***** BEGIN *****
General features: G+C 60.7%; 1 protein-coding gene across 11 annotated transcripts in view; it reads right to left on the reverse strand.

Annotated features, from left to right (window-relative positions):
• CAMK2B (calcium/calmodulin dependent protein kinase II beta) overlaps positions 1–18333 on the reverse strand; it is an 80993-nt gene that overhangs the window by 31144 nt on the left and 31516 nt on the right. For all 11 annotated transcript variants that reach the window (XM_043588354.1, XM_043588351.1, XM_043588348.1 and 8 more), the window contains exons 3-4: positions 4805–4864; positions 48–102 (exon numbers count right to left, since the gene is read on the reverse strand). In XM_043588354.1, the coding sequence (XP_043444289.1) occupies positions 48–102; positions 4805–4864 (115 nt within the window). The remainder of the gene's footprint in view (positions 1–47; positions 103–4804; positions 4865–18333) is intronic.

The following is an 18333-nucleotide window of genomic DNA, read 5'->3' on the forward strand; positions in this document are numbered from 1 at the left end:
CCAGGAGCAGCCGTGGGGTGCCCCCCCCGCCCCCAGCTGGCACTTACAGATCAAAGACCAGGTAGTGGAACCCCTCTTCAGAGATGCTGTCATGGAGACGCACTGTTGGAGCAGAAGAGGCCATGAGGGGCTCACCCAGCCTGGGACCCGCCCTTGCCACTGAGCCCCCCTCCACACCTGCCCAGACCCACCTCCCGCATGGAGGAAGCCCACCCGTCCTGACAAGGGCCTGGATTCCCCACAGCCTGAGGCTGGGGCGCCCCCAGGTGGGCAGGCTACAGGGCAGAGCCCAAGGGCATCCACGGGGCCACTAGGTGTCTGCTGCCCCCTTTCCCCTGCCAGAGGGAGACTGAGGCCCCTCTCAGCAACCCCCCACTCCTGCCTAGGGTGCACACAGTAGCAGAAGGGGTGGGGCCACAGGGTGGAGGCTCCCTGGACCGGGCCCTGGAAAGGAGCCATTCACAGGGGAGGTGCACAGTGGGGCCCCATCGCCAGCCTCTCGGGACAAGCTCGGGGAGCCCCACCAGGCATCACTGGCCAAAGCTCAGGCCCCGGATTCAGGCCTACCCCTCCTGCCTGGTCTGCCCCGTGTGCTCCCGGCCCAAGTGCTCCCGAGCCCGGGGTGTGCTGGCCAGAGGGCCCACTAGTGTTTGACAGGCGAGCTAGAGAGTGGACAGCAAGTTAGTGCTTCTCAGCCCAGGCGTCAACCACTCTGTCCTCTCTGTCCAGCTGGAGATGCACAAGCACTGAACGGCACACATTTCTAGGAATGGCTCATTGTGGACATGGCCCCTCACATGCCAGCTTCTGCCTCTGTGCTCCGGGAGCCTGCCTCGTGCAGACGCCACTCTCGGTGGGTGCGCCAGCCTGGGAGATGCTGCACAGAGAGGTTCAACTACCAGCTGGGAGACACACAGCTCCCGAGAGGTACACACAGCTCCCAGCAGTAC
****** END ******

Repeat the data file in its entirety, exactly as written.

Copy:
General features: G+C 60.7%; 1 protein-coding gene across 11 annotated transcripts in view; it reads right to left on the reverse strand.

Annotated features, from left to right (window-relative positions):
• CAMK2B (calcium/calmodulin dependent protein kinase II beta) overlaps positions 1–18333 on the reverse strand; it is an 80993-nt gene that overhangs the window by 31144 nt on the left and 31516 nt on the right. For all 11 annotated transcript variants that reach the window (XM_043588354.1, XM_043588351.1, XM_043588348.1 and 8 more), the window contains exons 3-4: positions 4805–4864; positions 48–102 (exon numbers count right to left, since the gene is read on the reverse strand). In XM_043588354.1, the coding sequence (XP_043444289.1) occupies positions 48–102; positions 4805–4864 (115 nt within the window). The remainder of the gene's footprint in view (positions 1–47; positions 103–4804; positions 4865–18333) is intronic.

The following is an 18333-nucleotide window of genomic DNA, read 5'->3' on the forward strand; positions in this document are numbered from 1 at the left end:
CCAGGAGCAGCCGTGGGGTGCCCCCCCCGCCCCCAGCTGGCACTTACAGATCAAAGACCAGGTAGTGGAACCCCTCTTCAGAGATGCTGTCATGGAGACGCACTGTTGGAGCAGAAGAGGCCATGAGGGGCTCACCCAGCCTGGGACCCGCCCTTGCCACTGAGCCCCCCTCCACACCTGCCCAGACCCACCTCCCGCATGGAGGAAGCCCACCCGTCCTGACAAGGGCCTGGATTCCCCACAGCCTGAGGCTGGGGCGCCCCCAGGTGGGCAGGCTACAGGGCAGAGCCCAAGGGCATCCACGGGGCCACTAGGTGTCTGCTGCCCCCTTTCCCCTGCCAGAGGGAGACTGAGGCCCCTCTCAGCAACCCCCCACTCCTGCCTAGGGTGCACACAGTAGCAGAAGGGGTGGGGCCACAGGGTGGAGGCTCCCTGGACCGGGCCCTGGAAAGGAGCCATTCACAGGGGAGGTGCACAGTGGGGCCCCATCGCCAGCCTCTCGGGACAAGCTCGGGGAGCCCCACCAGGCATCACTGGCCAAAGCTCAGGCCCCGGATTCAGGCCTACCCCTCCTGCCTGGTCTGCCCCGTGTGCTCCCGGCCCAAGTGCTCCCGAGCCCGGGGTGTGCTGGCCAGAGGGCCCACTAGTGTTTGACAGGCGAGCTAGAGAGTGGACAGCAAGTTAGTGCTTCTCAGCCCAGGCGTCAACCACTCTGTCCTCTCTGTCCAGCTGGAGATGCACAAGCACTGAACGGCACACATTTCTAGGAATGGCTCATTGTGGACATGGCCCCTCACATGCCAGCTTCTGCCTCTGTGCTCCGGGAGCCTGCCTCGTGCAGACGCCACTCTCGGTGGGTGCGCCAGCCTGGGAGATGCTGCACAGAGAGGTTCAACTACCAGCTGGGAGACACACAGCTCCCGAGAGGTACACACAGCTCCCAGCAGTAC